CALGARY, Alberta (Reuters) - The 24-year-old son of a policeman who fatally stabbed five people at a Calgary house party in 2014 was not criminally responsible, a judge ruled on Wednesday, saying a mental disorder blocked him from knowing his actions were wrong.
Justice Eric Macklin, of the Court of Queen's Bench of Alberta, issued his verdict on Wednesday in the first-degree murder trial of Matthew de Grood, a case that has made national headlines, lawyers said.
"I am truly and deeply sorry for this," de Grood said in a statement provided by his attorney that was read in court. "I never intended for anything like this to happen. I feel the sorrow I have caused and will carry it for the rest of my life."
De Grood admitted to the April 2014 stabbing rampage shortly after he was arrested, his defense attorney Allan Fay said by telephone.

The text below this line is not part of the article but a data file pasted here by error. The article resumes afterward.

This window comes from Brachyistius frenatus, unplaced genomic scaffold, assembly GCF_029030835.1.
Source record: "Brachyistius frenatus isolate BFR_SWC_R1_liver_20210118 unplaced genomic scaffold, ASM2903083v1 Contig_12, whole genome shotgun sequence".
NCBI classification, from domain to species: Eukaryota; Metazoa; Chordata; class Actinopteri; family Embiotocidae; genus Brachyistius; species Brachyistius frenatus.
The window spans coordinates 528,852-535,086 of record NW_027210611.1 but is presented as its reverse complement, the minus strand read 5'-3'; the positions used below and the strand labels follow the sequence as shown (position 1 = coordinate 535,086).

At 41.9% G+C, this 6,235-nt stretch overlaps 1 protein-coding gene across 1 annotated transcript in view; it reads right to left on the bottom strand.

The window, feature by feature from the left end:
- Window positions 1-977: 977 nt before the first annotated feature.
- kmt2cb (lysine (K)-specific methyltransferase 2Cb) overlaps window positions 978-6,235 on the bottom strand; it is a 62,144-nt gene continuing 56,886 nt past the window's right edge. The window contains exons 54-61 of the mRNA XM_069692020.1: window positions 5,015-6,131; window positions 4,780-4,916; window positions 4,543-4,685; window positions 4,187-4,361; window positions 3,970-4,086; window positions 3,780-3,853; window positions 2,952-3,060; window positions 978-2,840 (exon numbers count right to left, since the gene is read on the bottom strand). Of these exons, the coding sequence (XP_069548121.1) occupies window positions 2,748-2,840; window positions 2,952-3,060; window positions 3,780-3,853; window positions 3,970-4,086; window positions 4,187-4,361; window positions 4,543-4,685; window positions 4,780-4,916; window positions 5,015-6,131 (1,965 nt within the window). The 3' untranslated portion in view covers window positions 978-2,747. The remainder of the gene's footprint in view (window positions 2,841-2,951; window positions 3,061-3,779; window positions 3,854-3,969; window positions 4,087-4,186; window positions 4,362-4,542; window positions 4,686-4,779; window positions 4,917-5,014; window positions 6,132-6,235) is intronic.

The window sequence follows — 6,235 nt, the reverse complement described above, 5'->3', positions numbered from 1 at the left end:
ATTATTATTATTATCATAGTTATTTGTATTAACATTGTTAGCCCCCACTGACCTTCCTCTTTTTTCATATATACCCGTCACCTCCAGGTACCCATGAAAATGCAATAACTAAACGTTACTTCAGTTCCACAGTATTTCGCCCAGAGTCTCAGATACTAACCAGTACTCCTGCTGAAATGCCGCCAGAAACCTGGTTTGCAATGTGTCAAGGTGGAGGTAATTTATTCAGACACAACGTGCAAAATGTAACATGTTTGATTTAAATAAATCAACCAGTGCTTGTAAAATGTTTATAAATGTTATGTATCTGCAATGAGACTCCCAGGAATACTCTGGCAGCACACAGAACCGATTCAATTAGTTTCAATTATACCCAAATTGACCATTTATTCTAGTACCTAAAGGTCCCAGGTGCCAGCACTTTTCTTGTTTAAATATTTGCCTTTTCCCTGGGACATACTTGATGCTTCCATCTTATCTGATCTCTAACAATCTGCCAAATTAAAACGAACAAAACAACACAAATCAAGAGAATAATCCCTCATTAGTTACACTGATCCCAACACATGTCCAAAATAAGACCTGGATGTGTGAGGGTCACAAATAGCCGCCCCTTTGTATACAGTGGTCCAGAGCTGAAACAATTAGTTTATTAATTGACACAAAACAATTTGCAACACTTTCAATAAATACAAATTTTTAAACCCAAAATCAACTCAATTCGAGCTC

The judge's order means that de Grood will be locked in a psychiatric facility in the province, though he will receive periodic reviews that could lead to his release under certain conditions, Fay said.
"The end of this trial is not the end of this journey for us, we continue to be broken," Miles Hong, the younger brother of one of the victims, said, according to the Calgary Sun newspaper.
Reporting by Eric M. Johnson in Calgary; Editing by Leslie Adler